Wyoming State History
Assessment: Pre-Test, Lesson Practice, Unit Exams, Mid-Term Exam, Final Exam
Acellus Wyoming State History is an elementary-level course that covers the long and colorful history of a state that has known dinosaurs, native Americans, mountain men, and cowboys, as well as missionaries, wagon trains, the railroad and the pony express. Wyoming history has known outlaws and lawmen, statehood and miners, and today is an important part of the United States story. Geared for students in 4th grade, the course is taught by Acellus Instructor Alice Kerns who is also a teacher, historian, and resident of Wyoming.
Sample Lesson - The Pony Express
This course was developed by the International Academy of Science. Learn More
Scope and SequenceUnit 1 – Prehistoric Wyoming and Indian Tribal Life In this unit students enjoy a broad overview of the history of Wyoming. They learn about dinosaurs there. They study the first humans to arrive there. They explore the period known as the time of hunger, and they investigate the mysteries found in the mountains of Wyoming, such as the teepee rings. Next students investigate how Native Americans hunted buffalo without the help of horses. They learn about bisons. They explore how the introduction of horses changed life in Wyoming. They study the everyday life of the Native Americans, as well as their customs, traditions, and culture. Unit 2 – Explorers, Mountain Men, Missionaries and Trails Across Wyoming Students explore the Northwest Passage and the first Caucasian explorers to arrive in Wyoming. They study what it was like to be a mountain man and investigate several famous mountain men and missionaries who explored Wyoming. Students discuss what it was like to move to Wyoming in a wagon train. They investigate the wagon and the food that were needed, as well as what everyday life in a wagon train was like. They explore the trails from Independence to Fort Laramie, and from Fort Laramie to Fort Bridger, as well as the Mormon Trail. They also study the dangers and hardships of life on the trail. Unit 3 – The West is Changing Next students learn about Muleskinners and Bullwhackers -- the men who worked supply caravans along the Oregon Trail. They learn about travel by stagecoach. They study the Pony Express and the development of the transcontinental telegraph. Following this unit students are presented with the Mid-Term Review and Exam. Unit 4 – The Iron Horse Students begin this unit exploring the dream of connecting the East and West coasts of the North American Continent with a transcontinental railroad. They discuss the two railroad companies that took up the dream and the challenges that lay before them. They investigate the various tasks involved in building the railroad and the skills that were required. They examine the difficulties and solutions encountered by the Central Pacific Railroad, and compare them with those of the Union Pacific Railroad. They study the effect the railroad had on the towns it passed through in Wyoming. They review the stories surrounding the final celebration when the two railroads met. They consider ways that the coming of the railroad impacted the Native Americans and what they did about it. Unit 5 – Clash of Cultures In this unit students study the struggles between the Native Americans and the white people who were moving into Wyoming. They investigate the Fort Laramie Treaty of 1851. They learn how the Grattan Massacre started a 20-year war that continued with the Bloody Bozeman Trail, the Platte Bridge Fight, Red Butte, and the Powder River Expedition of 1865. They explore the Sawyer Expedition. They discuss Fort Phil Kearny, that was designed to protect the white people who were traveling through Wyoming on the Bozeman Trail. They consider what it was like to be a soldier who fought to protect the travelers. They examine the Fetterman Massacre and Portugee Phillip's Winter Ride, as well as the Wagon Box Fight and the Fort Laramie Treaty of 1868. Unit 6 – The End of the Battles Students continue their study of the war between the Native Americans and the white settlers. They begin by considering how the desire for gold among the whites impacted the situation. They explore the Battle of the Rosebud, the Battle of Little Big Horn (Greasy Grass), and the Dull Knife Battle. Finally, they discuss Chief Washakie, who was instrumental in bringing the war to an end. Unit 7 – Outlaws and Others Next students investigate what it was like to live in a place without law. They explore the danger of bringing law to Wyoming, and why it was dangerous to be a lawman at that time. They learn some of Wyoming's interesting outlaw stories. They study the Wild Bunch, the Pinkertons, Wild Bill Cody, and Calamity Jane. Unit 8 – Cowmen, Sheepmen and The Johnson County Wars In this unit students study how Wyoming came to raise cattle. They explore the cattle trails. They learn what it was like to be a cowboy on the trail, and the dangers they encountered. They investigate the equipment cowboys used, what a cowboy looked for in a horse and what a cowboy's horse had to do. They discuss the dangers of the trail. They examine the difficulties of the early cattle industry. They scrutinize the invasion of the Cattle Barons and the Johnson County Wars. They consider woolybacks, homesteading, and everyday life in Wyoming. Unit 9 – Statehood, Wyoming Government, and Natural Resources Finally students follow the story of how Wyoming became a state. They learn why it is called the equality state. They explore the importance of mining, agriculture, and tourism in this state. They investigate the things that are unique about Wyoming. Following this unit students are presented with the Final Review and Exam.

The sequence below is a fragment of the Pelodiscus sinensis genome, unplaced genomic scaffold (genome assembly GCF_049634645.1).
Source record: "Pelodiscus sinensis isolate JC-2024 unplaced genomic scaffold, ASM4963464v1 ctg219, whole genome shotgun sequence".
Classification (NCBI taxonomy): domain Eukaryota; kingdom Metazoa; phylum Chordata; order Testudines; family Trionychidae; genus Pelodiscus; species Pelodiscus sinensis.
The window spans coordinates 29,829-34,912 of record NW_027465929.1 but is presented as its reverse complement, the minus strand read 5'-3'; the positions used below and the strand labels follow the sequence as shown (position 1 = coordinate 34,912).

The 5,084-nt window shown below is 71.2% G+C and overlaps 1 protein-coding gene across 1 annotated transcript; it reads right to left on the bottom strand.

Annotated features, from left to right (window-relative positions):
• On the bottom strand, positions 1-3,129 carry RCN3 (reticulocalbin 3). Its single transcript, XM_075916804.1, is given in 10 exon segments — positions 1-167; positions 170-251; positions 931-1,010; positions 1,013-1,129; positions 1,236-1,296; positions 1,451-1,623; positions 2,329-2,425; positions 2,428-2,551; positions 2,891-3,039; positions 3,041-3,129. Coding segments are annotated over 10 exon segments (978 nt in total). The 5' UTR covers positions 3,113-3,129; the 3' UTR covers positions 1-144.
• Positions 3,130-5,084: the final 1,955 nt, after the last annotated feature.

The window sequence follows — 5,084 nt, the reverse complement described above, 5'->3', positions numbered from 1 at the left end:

This course does not have any sections.